I’ve recently read a couple of posts about sleep or lack of it and the struggles parents have to get their children to sleep through the night. Emma at Me, The Man & Baby has been explaining her dislike of leaving her son to cry and Pooky at Poor Parenting has been admitting that she too keeps quiet about her daughters sleeping habits. Finally, today I came across a great post from Kate at The Five F’s that made so much sense to me and made me feel better about how we have chosen to deal with Mini Mck’s battle with sleep
We are so scared of teaching our children bad habits and causing ourselves more stress in the future that invariably we turn to so-called parenting gurus, who tell us that if we don’t take action NOW, our child will not learn to fall asleep by themselves and they will have all the control. We are told to leave the room, leave them to cry and if we are allowed in the room we are not to touch or talk to our children and instead leave them to learn alone what we require of them.
Thankfully, when we first began to realise that we had a child that, shall we say, could not make friends with sleep, I quickly rejected these sleep training methods, knowing that they were not for me and certainly not for Mini Mck.
We did whatever we could to get him to sleep and it seemed his cot was never going to be his bed of choice. We rocked and walked and fed and co-slept and drove the car on the dual carriageway at 3am on many occasion. He slept in his cot, in our bed, in his pushchair and in his car seat. On one occasion he managed all of these options in one night. We stopped co-sleeping at about a year as I felt it was causing more frequent night waking (and I was right) and since then he has slept the first part of the night in his cot and then moved to his pushchair for the rest. He still had to be asleep before we could put him in his cot.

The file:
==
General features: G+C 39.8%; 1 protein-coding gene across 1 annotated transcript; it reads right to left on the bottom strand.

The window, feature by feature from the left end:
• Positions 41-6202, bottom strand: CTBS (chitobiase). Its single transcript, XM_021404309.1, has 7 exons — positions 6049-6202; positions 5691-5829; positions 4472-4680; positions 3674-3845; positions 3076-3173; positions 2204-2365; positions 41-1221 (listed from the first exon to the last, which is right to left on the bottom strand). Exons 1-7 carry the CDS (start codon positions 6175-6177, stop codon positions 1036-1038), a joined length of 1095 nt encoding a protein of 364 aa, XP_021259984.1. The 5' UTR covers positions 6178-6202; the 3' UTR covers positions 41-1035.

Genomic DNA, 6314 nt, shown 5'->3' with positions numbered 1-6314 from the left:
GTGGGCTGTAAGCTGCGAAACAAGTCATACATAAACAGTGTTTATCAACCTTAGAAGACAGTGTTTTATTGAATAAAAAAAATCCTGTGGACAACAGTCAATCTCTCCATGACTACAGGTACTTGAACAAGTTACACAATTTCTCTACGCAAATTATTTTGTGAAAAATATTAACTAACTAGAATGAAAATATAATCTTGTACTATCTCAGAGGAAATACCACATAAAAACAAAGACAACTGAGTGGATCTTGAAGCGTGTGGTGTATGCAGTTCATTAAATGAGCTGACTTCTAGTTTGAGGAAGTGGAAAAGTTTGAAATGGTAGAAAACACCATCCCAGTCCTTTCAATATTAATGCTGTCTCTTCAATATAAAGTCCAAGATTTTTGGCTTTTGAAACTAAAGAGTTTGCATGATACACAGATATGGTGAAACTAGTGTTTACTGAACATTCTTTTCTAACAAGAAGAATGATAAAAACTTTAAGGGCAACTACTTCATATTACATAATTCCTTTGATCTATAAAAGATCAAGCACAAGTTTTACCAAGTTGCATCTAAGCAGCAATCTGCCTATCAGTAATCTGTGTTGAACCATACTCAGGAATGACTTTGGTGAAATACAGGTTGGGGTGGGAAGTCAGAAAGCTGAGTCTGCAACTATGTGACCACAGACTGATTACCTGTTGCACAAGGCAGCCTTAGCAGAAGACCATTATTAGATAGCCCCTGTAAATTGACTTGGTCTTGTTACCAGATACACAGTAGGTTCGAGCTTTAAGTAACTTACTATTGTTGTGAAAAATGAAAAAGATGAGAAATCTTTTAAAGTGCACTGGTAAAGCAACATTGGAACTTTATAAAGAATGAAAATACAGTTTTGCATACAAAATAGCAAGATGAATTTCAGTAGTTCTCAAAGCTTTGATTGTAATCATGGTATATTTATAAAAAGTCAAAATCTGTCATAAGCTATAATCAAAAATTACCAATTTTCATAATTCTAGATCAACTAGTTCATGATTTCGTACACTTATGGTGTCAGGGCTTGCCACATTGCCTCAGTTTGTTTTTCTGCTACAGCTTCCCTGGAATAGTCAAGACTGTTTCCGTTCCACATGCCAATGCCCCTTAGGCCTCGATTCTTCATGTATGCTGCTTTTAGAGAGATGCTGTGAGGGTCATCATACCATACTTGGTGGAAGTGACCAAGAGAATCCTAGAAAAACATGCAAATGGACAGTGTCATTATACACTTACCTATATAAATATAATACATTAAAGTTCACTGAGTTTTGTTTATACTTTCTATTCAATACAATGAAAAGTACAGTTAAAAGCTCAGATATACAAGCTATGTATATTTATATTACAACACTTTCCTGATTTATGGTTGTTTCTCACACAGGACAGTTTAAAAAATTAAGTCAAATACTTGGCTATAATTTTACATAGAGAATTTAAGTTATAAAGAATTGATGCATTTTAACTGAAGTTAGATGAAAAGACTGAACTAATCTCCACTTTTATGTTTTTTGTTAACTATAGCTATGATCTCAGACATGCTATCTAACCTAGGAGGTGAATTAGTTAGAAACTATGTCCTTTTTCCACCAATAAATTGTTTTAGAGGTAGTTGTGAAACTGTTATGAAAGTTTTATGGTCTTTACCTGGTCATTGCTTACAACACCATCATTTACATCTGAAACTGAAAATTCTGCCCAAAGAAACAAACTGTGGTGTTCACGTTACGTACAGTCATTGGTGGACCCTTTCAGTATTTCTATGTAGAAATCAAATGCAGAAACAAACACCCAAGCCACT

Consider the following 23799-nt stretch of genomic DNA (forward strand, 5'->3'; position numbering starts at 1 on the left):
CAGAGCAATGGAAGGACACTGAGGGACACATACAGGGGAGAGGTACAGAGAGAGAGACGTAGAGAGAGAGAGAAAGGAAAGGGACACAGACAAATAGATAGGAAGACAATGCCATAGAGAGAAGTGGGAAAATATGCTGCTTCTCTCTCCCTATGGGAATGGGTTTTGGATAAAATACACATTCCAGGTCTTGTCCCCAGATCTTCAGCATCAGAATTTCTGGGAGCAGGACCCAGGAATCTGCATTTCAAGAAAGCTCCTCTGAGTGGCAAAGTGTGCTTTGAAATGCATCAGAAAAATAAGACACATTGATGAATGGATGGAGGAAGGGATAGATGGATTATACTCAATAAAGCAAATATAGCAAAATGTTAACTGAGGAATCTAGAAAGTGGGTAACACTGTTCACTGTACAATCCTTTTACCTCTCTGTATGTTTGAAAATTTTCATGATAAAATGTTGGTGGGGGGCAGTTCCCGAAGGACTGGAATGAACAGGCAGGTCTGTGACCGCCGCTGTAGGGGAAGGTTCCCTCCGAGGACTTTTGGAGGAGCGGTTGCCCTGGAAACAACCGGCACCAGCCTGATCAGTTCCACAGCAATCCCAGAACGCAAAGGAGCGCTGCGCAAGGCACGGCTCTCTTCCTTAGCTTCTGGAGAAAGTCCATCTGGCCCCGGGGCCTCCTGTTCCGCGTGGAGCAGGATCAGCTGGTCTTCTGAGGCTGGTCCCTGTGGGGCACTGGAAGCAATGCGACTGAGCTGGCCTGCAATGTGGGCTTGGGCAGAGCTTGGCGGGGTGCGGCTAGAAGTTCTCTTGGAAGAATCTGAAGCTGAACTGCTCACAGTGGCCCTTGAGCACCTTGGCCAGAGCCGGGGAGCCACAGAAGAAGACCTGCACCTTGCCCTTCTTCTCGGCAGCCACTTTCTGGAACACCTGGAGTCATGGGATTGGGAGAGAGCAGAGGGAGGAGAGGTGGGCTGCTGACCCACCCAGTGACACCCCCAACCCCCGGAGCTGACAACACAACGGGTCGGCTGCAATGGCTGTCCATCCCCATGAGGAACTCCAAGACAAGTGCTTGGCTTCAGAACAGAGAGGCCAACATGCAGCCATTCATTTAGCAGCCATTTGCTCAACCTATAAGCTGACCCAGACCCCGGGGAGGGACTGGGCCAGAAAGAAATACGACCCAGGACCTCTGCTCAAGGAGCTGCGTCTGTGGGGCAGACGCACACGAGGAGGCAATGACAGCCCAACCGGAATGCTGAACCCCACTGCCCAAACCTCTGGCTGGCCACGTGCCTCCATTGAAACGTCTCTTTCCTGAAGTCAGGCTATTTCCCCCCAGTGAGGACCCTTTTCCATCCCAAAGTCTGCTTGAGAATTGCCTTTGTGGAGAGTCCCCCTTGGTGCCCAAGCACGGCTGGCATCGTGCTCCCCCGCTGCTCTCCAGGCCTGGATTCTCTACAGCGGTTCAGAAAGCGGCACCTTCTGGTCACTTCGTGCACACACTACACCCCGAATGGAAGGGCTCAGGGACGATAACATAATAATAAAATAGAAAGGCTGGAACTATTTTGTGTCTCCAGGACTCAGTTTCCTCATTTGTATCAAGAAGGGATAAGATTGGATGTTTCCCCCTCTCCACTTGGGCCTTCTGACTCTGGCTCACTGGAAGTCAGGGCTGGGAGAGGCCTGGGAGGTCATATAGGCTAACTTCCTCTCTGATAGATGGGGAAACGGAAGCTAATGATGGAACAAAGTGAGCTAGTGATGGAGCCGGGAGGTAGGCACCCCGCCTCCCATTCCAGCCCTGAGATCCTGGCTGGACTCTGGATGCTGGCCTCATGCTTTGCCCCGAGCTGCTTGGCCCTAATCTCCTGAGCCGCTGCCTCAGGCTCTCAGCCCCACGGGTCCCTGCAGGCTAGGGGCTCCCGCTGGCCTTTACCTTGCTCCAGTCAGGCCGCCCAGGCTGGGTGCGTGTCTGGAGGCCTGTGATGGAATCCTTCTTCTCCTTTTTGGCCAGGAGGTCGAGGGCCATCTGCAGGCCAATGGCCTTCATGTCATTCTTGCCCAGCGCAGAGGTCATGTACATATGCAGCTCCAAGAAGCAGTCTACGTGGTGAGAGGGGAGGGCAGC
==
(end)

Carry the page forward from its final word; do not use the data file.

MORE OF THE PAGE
I stopped mentioning his sleep issues in company as most of the time I went away feeling like the most awful parent and all those doubts that I tried to banish came flooding back. Friends and family raised their eyebrows when I mentioned he spent much of the night sleeping in his pushchair and any mention of the fact that he was yet to sleep through was met with questions about what we were doing or not doing.
These questions imply that he wasn’t sleeping because we had done something wrong and I strongly believe that the main reason is simply that he wasn’t ready to. I am sure that we could have forced the issue by leaving him but we wanted him to do things at his own pace. No different to crawling, walking or talking.
I realise I am releasing the powerful wrath of the Law of Sod by this next sentence, but finally at 17 months we are making some progress.
He has begun to sleep from bedtime until morning, meaning that he stays in his cot all night. If he does wake we are sometimes able to get him to lie back down without being picked up and in the last week we have tried putting him in his cot awake, simply sitting by him holding his hand, and he has fallen asleep this way.
I only have one piece of advice for anyone who is struggling with their babies sleep: You know your child better than anyone. You will know when it is worth trying the next step, you will know when they are ready.
So many times we were told that we were “making a rod for our own backs” and that if we didn’t get control, he would NEVER learn and yet here we are. It may have taken longer to get here than many others but the result is basically the same: a child that sleeps in his own bed all night (ahem…most of the time), but a child that has been allowed to get their in his own time.
Children naturally grow out of things, they go through stages and if they didn’t there would be an awful lot of 10 year olds that could only sleep if rocked to sleep by their parents after drinking a bottle of milk!
So, if you are being told that you are making a rod for your own back, please remember that even if you are, you will be able to take that rod and snap it into many pieces and some point in the future.